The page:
In a word, Yes.
That’s probably not how he sees it, though. No doubt he’ll tell you that smoking weed is safe, harms no one, and is not addictive. And he would be in good company. In a recent study of more than 5,000 adults published in the Journal of the American Medical Association, researchers found that many respondents (44%) believed smoking cannabis daily (or being subjected to second-hand smoke) was much safer than smoking tobacco.
Thanks to brilliant marketing campaigns and lobbying efforts, we see marijuana as a relatively low-risk recreational substance, like alcohol. It makes sense to regulate and normalize its use, right?
At least, that’s what we have been led to believe.
The truth, on the other hand, points to something far more sinister. Marijuana may be safer than harder drugs like heroin, opioids, or meth, but it carries significant physical and mental health risks. Contrary to popular opinion, weed is addictive, and the number of marijuana use disorder sufferers grows daily. Finally, legalizing recreational cannabis for adults has made it available to underage users, especially when parents and grandparents lead the way by toking up in the home.
By the Numbers
Let’s first look at the explosive growth of marijuana use, courtesy of multiple years of the National Survey on Drug Use and Health (NSDUH) reports from 2002 to 2021. In researching this article, we wanted to make apples-to-apples comparisons, so all the data in the bulleted section refers to people 12 years and older who reported using marijuana within the past month.
- In 2002, 14.5 million people said they recently used marijuana. That number grew to 36.3 million in 2021.
- Beginning in 2013, the number of marijuana users jumped by a yearly average of more than 200,000 people. Until then, the number of users was relatively stable or only grew by increments of 100,000 or fewer.
- Washington and Colorado were the first to legalize recreational marijuana in 2012. In the succeeding years, 21 other states, the District of Columbia, and Guam have likewise legalized cannabis for recreational use.
- In 2002, 32.6% of all those who used marijuana within the past month reported “daily or almost daily” use, averaging 12 days a month. In 2017, the percentage increased to 41.7%, and average days of use grew to 14 per month. By 2021, 48% of all those who used weed in the last month reached an average usage of 16 days a month. Where it took 15 years to move the average from 12 to 14 days, the increase to 16 days happened in a third of the time (only four years).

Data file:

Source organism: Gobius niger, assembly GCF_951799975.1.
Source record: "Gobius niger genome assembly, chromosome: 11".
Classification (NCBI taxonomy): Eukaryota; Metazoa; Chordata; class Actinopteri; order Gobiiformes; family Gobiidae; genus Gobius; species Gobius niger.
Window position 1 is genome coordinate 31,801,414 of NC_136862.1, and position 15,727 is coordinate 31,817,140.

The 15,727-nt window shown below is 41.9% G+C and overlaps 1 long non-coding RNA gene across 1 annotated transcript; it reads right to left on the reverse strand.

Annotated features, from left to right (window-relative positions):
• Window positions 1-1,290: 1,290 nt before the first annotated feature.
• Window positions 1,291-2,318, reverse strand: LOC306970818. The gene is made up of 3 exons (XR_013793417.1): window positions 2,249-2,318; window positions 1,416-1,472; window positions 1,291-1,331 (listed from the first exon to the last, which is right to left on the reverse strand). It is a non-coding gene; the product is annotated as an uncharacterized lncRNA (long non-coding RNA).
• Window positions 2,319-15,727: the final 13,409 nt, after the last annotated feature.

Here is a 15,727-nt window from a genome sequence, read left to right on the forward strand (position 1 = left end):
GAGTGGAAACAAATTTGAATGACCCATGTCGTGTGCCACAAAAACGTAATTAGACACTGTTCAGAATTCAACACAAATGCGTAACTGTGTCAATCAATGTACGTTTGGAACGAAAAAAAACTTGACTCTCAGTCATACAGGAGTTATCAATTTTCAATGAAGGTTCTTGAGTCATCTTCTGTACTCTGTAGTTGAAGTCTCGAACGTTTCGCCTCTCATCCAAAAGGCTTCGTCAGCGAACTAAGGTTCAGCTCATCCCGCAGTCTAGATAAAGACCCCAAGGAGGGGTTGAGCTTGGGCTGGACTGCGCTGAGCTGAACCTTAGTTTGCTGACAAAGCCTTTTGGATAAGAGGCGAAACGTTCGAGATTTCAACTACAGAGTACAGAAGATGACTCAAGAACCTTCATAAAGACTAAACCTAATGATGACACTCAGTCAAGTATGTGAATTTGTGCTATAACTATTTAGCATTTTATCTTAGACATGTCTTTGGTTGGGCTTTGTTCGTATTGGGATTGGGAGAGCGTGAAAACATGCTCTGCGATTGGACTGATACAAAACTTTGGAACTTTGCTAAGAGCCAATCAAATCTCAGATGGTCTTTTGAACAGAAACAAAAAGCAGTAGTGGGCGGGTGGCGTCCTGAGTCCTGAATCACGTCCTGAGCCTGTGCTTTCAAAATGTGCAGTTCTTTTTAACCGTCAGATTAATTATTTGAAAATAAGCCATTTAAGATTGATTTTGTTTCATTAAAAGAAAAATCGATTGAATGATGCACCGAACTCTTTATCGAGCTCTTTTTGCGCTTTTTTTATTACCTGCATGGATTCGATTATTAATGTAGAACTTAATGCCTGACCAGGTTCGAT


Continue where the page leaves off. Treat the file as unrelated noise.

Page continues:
Other statistics from the 2014 and 2021 NSDUH show that marijuana use disorder is quickly becoming a public health issue. In 2014, 4.2 million people aged 12 and over had a marijuana use disorder within the past year. By 2021, that number had quadrupled to 16.3 million.
A joint Boston University and Canadian Institute for Substance Use Research study recently analyzed just under 20 years of Fatality Analysis Reporting System (FARS) crash statistics. They found that cannabis-involved crash deaths rose 12.5% from 2000 to 2018, and fatal accidents involving cannabis and alcohol almost doubled, from 4.8% to 10.3%, during that same time frame.
The Journal of Occupational and Environmental Medicine also reported that postal workers who tested positive for marijuana in pre-employment screenings experienced 85% more injuries, 55% more industrial accidents, and a 75% higher rate of absenteeism than their peers who tested negative.
Finally, emerging research has linked marijuana use to numerous health issues, including an increased risk of stroke and rising rates of emergency room visits for psychosis. Cannabis is turning out to be way more dangerous than many initially thought, and the lack of universal concern is troubling.
What You Can Do
Like any addiction, marijuana use disorder is treatable. However, the most significant hurdle you’ll likely face in talking with your spouse about his habit is the conventional wisdom that there’s nothing really wrong with it.
Here are some ideas on how to let him know that he’s in more danger than he realizes:
- Get Educated: Arm yourself with information like that presented above. In addition, and perhaps more importantly, learn about addiction and how it can affect your loved one. Research the addiction recovery centers in your area and ask lots of questions about their available treatment methods, whether or not they deal with marijuana use disorder, and if they take your insurance.
- Approach with Love: Nobody ever felt the need to change their lifestyle significantly because they were bullied into it. Let your spouse know you’re worried about him and his health. Make suggestions, not demands. Talk with him about how his habit affects his relationship with you and the rest of the family. Faith-based drug rehabs and organizations like Narcotics Anonymous (NA) often provide spousal and family groups, classes, and other forms of support.
- Stand Your Ground with Natural Consequences: If his smoking leads to a car accident or troubles with the law, he must answer for that and accept the consequences of his actions. Don’t let yourself be pressured into making excuses for him with his job or family obligations. As difficult as it may be for you and your family, he must experience the pain and loss associated with reckless drug use.
- Never Give Up: Keep encouraging him to get help. You have so many resources available, such as extended family, your faith leaders and community, and professional organizations like NA, the Substance Abuse and Mental Health Services Administration, and local substance abuse centers. The road to recovery is difficult, but the alternative is tragic.
If you feel your spouse is in trouble with his marijuana use, call us at 855-736-7262. Our staff can help.